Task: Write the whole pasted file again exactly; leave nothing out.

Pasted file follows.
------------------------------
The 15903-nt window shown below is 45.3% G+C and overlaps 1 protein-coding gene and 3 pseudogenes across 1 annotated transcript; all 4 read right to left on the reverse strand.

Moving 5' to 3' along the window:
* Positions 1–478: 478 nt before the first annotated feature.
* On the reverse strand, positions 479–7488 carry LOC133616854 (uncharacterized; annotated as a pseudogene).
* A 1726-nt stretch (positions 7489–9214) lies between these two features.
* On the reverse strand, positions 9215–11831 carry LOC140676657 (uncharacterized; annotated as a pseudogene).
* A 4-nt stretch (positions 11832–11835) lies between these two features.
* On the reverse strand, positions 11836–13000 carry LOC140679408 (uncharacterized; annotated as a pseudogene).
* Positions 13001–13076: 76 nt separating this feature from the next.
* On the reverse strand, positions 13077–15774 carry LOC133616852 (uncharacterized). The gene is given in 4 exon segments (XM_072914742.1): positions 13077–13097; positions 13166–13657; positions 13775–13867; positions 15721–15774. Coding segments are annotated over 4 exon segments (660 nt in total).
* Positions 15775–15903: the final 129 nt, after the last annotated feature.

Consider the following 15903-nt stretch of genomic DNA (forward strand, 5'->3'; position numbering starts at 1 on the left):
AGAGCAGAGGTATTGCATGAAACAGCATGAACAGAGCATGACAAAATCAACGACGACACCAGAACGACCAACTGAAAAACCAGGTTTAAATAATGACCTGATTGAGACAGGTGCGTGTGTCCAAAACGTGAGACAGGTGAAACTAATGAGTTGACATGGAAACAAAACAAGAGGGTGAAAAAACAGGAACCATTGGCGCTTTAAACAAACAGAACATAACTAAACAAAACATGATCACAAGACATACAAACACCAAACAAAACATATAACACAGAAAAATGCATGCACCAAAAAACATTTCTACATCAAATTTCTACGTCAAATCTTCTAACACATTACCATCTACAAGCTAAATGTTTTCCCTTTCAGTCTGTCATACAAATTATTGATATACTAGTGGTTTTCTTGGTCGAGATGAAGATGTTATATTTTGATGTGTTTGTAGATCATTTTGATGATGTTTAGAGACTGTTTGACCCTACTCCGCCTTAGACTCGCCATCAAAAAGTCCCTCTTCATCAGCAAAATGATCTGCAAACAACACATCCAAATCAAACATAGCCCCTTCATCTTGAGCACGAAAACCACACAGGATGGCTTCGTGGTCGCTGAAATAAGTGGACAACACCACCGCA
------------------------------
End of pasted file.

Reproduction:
The 15903-nt window shown below is 45.3% G+C and overlaps 1 protein-coding gene and 3 pseudogenes across 1 annotated transcript; all 4 read right to left on the reverse strand.

Moving 5' to 3' along the window:
* Positions 1–478: 478 nt before the first annotated feature.
* On the reverse strand, positions 479–7488 carry LOC133616854 (uncharacterized; annotated as a pseudogene).
* A 1726-nt stretch (positions 7489–9214) lies between these two features.
* On the reverse strand, positions 9215–11831 carry LOC140676657 (uncharacterized; annotated as a pseudogene).
* A 4-nt stretch (positions 11832–11835) lies between these two features.
* On the reverse strand, positions 11836–13000 carry LOC140679408 (uncharacterized; annotated as a pseudogene).
* Positions 13001–13076: 76 nt separating this feature from the next.
* On the reverse strand, positions 13077–15774 carry LOC133616852 (uncharacterized). The gene is given in 4 exon segments (XM_072914742.1): positions 13077–13097; positions 13166–13657; positions 13775–13867; positions 15721–15774. Coding segments are annotated over 4 exon segments (660 nt in total).
* Positions 15775–15903: the final 129 nt, after the last annotated feature.

Consider the following 15903-nt stretch of genomic DNA (forward strand, 5'->3'; position numbering starts at 1 on the left):
AGAGCAGAGGTATTGCATGAAACAGCATGAACAGAGCATGACAAAATCAACGACGACACCAGAACGACCAACTGAAAAACCAGGTTTAAATAATGACCTGATTGAGACAGGTGCGTGTGTCCAAAACGTGAGACAGGTGAAACTAATGAGTTGACATGGAAACAAAACAAGAGGGTGAAAAAACAGGAACCATTGGCGCTTTAAACAAACAGAACATAACTAAACAAAACATGATCACAAGACATACAAACACCAAACAAAACATATAACACAGAAAAATGCATGCACCAAAAAACATTTCTACATCAAATTTCTACGTCAAATCTTCTAACACATTACCATCTACAAGCTAAATGTTTTCCCTTTCAGTCTGTCATACAAATTATTGATATACTAGTGGTTTTCTTGGTCGAGATGAAGATGTTATATTTTGATGTGTTTGTAGATCATTTTGATGATGTTTAGAGACTGTTTGACCCTACTCCGCCTTAGACTCGCCATCAAAAAGTCCCTCTTCATCAGCAAAATGATCTGCAAACAACACATCCAAATCAAACATAGCCCCTTCATCTTGAGCACGAAAACCACACAGGATGGCTTCGTGGTCGCTGAAATAAGTGGACAACACCACCGCA